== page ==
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Born in Venice and trained in Padua, Carlo Crivelli worked initially on both sides of the Adriatic Sea. He finally settled in Ascoli Piceno, in the mountainous region of the Marche in central Italy. There he had a successful career as a painter of religious works, mainly large altarpieces. 

Crivelli’s works are characterised by a strong tension between the real and the unreal, making him one of the most original painters of 15th-century Italy. He wanted to convince the viewers of his paintings that the holy figures he depicted had really lived, while at the same time conveying their divinity. Crivelli’s pictures are remarkable both for their still-life details, such as beautifully observed plants, creatures and carpets, and for their ornate decoration, including gilding.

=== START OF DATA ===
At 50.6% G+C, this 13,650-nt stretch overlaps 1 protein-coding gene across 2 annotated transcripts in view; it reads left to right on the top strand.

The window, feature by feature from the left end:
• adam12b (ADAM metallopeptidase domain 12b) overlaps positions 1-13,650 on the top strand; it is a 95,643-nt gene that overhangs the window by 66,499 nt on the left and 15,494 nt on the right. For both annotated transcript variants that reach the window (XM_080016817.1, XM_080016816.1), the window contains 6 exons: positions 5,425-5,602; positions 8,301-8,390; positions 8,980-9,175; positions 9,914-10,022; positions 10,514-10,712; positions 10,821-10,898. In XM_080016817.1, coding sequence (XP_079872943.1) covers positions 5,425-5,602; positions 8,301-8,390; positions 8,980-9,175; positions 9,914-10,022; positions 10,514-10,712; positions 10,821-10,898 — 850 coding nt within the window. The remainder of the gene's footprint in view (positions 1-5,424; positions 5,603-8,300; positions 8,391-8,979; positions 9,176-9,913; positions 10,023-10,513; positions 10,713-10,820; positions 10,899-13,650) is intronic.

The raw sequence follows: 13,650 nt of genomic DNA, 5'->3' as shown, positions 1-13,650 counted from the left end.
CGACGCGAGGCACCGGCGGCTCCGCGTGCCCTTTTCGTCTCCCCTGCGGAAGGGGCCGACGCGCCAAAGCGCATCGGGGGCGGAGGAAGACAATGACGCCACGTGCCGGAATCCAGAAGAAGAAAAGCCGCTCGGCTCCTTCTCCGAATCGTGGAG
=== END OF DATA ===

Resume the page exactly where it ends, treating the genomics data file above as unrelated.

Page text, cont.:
Cima da Conegliano was an equally productive artist. He grew up in the hill town from which he took his name, but spent most of his life in Venice, working there and for Venice’s subject cities on the Italian mainland. Cima’s work is indebted to Giovanni Bellini, with whom he probably trained. His beautifully crafted religious paintings are notable for their landscapes, their sense of equilibrium and the almost sculptural solidity of the figures.